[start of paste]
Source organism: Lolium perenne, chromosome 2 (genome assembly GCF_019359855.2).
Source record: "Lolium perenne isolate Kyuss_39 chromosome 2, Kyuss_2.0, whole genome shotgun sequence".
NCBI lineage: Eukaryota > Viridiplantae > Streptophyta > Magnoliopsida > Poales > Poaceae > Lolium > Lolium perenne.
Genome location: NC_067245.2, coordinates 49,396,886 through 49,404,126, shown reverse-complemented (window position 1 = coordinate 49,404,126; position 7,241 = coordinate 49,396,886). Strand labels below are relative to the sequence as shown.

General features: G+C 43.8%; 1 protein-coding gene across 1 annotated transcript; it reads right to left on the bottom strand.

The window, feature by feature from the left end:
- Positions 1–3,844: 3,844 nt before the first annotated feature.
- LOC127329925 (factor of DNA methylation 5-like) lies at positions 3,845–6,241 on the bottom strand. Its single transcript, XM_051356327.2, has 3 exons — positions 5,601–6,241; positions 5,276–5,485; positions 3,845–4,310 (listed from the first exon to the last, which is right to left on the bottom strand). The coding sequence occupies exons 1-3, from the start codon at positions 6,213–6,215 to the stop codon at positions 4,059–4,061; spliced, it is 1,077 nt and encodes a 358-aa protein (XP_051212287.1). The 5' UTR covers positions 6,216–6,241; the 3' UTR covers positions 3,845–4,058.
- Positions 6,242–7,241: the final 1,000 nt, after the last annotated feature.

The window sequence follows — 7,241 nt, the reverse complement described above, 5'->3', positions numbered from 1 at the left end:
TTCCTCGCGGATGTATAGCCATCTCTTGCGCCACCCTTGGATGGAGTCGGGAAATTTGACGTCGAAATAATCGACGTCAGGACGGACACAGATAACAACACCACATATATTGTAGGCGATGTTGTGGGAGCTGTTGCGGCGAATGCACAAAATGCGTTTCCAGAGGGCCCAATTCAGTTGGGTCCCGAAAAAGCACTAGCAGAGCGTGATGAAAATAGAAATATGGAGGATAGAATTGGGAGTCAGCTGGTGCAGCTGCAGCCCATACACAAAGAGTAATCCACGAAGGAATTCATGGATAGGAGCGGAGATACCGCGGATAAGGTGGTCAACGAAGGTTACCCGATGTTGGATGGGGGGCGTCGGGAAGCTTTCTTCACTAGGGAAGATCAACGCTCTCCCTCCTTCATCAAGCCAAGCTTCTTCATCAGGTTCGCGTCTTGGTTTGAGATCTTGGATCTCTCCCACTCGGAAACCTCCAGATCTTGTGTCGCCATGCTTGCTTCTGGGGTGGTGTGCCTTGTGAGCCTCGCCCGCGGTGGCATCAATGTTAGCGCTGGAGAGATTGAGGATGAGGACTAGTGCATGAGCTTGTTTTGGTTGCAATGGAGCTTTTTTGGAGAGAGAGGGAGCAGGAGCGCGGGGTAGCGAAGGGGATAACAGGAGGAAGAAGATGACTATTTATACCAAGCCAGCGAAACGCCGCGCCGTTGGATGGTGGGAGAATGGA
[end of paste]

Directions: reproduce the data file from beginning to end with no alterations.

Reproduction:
Source organism: Lolium perenne, chromosome 2 (genome assembly GCF_019359855.2).
Source record: "Lolium perenne isolate Kyuss_39 chromosome 2, Kyuss_2.0, whole genome shotgun sequence".
NCBI lineage: Eukaryota > Viridiplantae > Streptophyta > Magnoliopsida > Poales > Poaceae > Lolium > Lolium perenne.
Genome location: NC_067245.2, coordinates 49,396,886 through 49,404,126, shown reverse-complemented (window position 1 = coordinate 49,404,126; position 7,241 = coordinate 49,396,886). Strand labels below are relative to the sequence as shown.

General features: G+C 43.8%; 1 protein-coding gene across 1 annotated transcript; it reads right to left on the bottom strand.

The window, feature by feature from the left end:
- Positions 1–3,844: 3,844 nt before the first annotated feature.
- LOC127329925 (factor of DNA methylation 5-like) lies at positions 3,845–6,241 on the bottom strand. Its single transcript, XM_051356327.2, has 3 exons — positions 5,601–6,241; positions 5,276–5,485; positions 3,845–4,310 (listed from the first exon to the last, which is right to left on the bottom strand). The coding sequence occupies exons 1-3, from the start codon at positions 6,213–6,215 to the stop codon at positions 4,059–4,061; spliced, it is 1,077 nt and encodes a 358-aa protein (XP_051212287.1). The 5' UTR covers positions 6,216–6,241; the 3' UTR covers positions 3,845–4,058.
- Positions 6,242–7,241: the final 1,000 nt, after the last annotated feature.

The window sequence follows — 7,241 nt, the reverse complement described above, 5'->3', positions numbered from 1 at the left end:
TTCCTCGCGGATGTATAGCCATCTCTTGCGCCACCCTTGGATGGAGTCGGGAAATTTGACGTCGAAATAATCGACGTCAGGACGGACACAGATAACAACACCACATATATTGTAGGCGATGTTGTGGGAGCTGTTGCGGCGAATGCACAAAATGCGTTTCCAGAGGGCCCAATTCAGTTGGGTCCCGAAAAAGCACTAGCAGAGCGTGATGAAAATAGAAATATGGAGGATAGAATTGGGAGTCAGCTGGTGCAGCTGCAGCCCATACACAAAGAGTAATCCACGAAGGAATTCATGGATAGGAGCGGAGATACCGCGGATAAGGTGGTCAACGAAGGTTACCCGATGTTGGATGGGGGGCGTCGGGAAGCTTTCTTCACTAGGGAAGATCAACGCTCTCCCTCCTTCATCAAGCCAAGCTTCTTCATCAGGTTCGCGTCTTGGTTTGAGATCTTGGATCTCTCCCACTCGGAAACCTCCAGATCTTGTGTCGCCATGCTTGCTTCTGGGGTGGTGTGCCTTGTGAGCCTCGCCCGCGGTGGCATCAATGTTAGCGCTGGAGAGATTGAGGATGAGGACTAGTGCATGAGCTTGTTTTGGTTGCAATGGAGCTTTTTTGGAGAGAGAGGGAGCAGGAGCGCGGGGTAGCGAAGGGGATAACAGGAGGAAGAAGATGACTATTTATACCAAGCCAGCGAAACGCCGCGCCGTTGGATGGTGGGAGAATGGA